Charlie Brown and Brian Griffin are more alike then you may think...They're AUTHOR AVATARS
Jan 13, 2010
Wiki style websites are fast becoming the newest format of learning about our favorite subjects from video games to computers and just about anything else in between and have quickly replaced home made websites for information due to their often thouroughness and ability to have almost anything be edited to make them bigger and more concise by everyone for the most input.
What if you took a wiki and had it focus solely on pop culture and media and not only describe those favorite pieces but used terms or "tropes" to summarize what techniques they use in telling their storys? You would have tvtropes.org
Take any piece of media out there, film, anime, manga, comics, newspaper comics, TV, western animation, TV and sometimes even real life and the website will document what parts of those subjects use which trope. If you took a multibranching piece of media like Batman, it will make it a point to go over it's old movies, new movies, comics and even the old serials and 60's TV show and show what it shares in common with other pieces of media out there and what to call those common traits.
Heres a quick way of summarizing what you would be looking at when it comes to these tropes, say you looked up the Peanuts cartoon strip, it would tell you that certain tropes or trends are established with them like Black Comedy (for all the fun it is to see Charlie Brown abused), Clown Car Base (with Snoopy's adventures on his doghouse), and the infamous Crowning Moment of Awesome (Linus reading scripture for what the true meaning of Christmas is). Clicking on link of said trope will take you to a page where other examples of that trope can be found in other pieces of work. For instance, clicking on the Crowning Moment of Awesome will lead you to links showing where it is used in other works, from Star Trek II The Wrath of Khan, Iron Man and others.
If a trope is the one most associated with a piece of work it is often credited as being the starter of that particular trend and being named such. An example is "an unpopular character with the audience that CONTINUES to get press or storylines despite known hate towards said character" is called The Wesley, named in honor (or dishonor) of the character Wesley Crusher from Star Trek: The Next Generation. A similar trope is The Scrappy named after Scrappy Doo who could be the most hated character in history and summerizes other unpopular characters in other works.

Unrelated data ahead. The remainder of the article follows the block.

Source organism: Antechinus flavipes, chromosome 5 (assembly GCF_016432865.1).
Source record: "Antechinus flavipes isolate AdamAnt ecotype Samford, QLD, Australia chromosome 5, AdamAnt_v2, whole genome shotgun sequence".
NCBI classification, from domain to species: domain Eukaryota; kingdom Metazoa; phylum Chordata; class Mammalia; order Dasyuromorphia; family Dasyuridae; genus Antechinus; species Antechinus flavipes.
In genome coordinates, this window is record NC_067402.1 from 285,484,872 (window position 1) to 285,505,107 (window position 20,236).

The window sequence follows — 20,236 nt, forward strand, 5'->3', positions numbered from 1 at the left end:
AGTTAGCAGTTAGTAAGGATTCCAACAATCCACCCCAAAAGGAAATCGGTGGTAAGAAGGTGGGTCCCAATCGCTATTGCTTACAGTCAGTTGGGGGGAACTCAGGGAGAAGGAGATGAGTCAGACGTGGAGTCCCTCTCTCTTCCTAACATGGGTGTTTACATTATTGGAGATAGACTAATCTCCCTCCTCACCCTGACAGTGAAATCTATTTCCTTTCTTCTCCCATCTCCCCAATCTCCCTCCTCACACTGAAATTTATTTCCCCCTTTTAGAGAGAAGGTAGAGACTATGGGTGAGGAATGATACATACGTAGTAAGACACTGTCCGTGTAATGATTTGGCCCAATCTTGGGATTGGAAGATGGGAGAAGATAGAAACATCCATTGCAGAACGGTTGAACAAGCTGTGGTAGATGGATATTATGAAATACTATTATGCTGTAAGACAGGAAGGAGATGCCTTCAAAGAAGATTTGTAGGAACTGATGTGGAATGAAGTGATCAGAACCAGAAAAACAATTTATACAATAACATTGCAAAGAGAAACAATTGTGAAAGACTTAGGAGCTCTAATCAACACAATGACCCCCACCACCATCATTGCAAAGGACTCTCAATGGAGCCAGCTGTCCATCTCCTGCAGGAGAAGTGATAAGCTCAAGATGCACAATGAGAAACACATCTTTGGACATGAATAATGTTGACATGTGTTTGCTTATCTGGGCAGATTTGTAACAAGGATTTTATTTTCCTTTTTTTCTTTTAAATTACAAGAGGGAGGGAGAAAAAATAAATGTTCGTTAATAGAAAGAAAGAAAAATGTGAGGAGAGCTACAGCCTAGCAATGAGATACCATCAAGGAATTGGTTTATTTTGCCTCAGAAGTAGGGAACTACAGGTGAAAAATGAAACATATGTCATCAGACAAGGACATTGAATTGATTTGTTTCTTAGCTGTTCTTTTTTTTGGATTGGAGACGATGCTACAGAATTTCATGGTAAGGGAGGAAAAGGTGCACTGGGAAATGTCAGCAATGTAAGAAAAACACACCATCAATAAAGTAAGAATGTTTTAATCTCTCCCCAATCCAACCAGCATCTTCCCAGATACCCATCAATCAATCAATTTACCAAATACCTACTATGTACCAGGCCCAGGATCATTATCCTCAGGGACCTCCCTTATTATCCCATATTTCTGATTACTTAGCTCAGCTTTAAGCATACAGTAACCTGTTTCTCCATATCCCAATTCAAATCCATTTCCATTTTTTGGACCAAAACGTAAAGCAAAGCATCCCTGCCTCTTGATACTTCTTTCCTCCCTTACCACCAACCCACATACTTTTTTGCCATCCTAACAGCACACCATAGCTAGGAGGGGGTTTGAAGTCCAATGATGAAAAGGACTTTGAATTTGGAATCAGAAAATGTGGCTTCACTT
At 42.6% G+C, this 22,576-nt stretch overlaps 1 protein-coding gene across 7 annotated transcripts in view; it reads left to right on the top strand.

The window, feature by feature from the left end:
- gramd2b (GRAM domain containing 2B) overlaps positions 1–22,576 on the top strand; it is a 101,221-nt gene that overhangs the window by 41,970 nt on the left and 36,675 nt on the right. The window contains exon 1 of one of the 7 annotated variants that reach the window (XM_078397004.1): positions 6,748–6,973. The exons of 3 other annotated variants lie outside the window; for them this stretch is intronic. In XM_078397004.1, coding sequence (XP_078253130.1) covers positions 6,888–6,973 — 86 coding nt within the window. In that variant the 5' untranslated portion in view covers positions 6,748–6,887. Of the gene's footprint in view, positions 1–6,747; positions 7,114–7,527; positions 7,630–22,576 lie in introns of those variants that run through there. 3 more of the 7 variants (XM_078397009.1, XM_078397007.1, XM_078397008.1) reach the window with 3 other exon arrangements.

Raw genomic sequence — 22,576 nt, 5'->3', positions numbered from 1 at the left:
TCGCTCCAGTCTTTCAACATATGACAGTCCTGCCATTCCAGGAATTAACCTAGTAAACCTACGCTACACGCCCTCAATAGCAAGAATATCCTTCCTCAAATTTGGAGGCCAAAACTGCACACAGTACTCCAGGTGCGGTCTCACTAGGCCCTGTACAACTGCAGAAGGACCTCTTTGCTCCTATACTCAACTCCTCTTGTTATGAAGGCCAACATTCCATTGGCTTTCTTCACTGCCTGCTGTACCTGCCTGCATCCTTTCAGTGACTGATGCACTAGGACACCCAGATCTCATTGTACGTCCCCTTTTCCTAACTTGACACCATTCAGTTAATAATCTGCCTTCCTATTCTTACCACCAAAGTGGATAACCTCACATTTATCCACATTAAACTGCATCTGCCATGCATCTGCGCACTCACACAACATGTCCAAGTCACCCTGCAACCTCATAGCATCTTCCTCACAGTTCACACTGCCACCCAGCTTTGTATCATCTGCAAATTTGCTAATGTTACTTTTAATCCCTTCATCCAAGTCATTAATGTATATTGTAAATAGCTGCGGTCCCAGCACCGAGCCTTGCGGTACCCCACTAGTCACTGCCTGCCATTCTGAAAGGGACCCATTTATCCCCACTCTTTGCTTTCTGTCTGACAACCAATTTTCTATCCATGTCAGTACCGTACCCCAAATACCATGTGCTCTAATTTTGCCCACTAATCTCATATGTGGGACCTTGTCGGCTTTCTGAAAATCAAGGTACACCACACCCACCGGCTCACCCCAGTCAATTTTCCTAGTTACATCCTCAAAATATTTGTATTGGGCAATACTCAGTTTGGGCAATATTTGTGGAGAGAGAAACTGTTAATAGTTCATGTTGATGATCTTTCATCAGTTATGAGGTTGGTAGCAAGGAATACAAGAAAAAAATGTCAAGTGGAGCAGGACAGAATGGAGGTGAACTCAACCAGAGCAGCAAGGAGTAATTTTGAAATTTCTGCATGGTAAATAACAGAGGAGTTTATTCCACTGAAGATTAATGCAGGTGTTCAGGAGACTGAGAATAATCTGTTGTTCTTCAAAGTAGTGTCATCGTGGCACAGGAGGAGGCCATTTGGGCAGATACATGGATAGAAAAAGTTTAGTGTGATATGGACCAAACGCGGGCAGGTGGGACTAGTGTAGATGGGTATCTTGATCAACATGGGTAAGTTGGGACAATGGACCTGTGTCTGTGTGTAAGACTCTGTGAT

Some tropes have entire sections dedicated to their tropes. The Iron Man movie for example has an entire page dedicated to it's own "Crowning Moments of Awesome" and it's counterpart the "Dethroning Moment of Suck" which chronicles when something was just too much for an audeince member or it's fans to put up with anymore. To anyone who doubts my feelings on the Family Guy show, Family Guy alone has it's own section on that page and it's a whopping 15 pages plus long.
I wouldn't have been able to even write my feelings with the same zeal on Family Guy if it hadn't been for this website and it's finer points of ironing out what I wanted to write but couldn't say.
Born in Wausau Wisconsin. Move at an early age to Ventura California and lived for 8 years. Growing up in a big city landscape didn't prepare me for my next move: Archbold Ohio with a population of … more
Consider the Source
Use Trust Points to see how much you can rely on this review.
TV Tropes is a wiki, built on a PmWiki platform, that collects and expands on various conventions and devices (tropes) found within creative works. Since starting in 2003, the site has gone from covering only television and filmtropes to those in a number of other media. The site is known for approaching topics in a comic tone—author Bruce Sterling once described its style as "wry fanfic analysis"—but Professor Robin Hanson characterized it as rather a possibly "great data source for studying fiction's functions."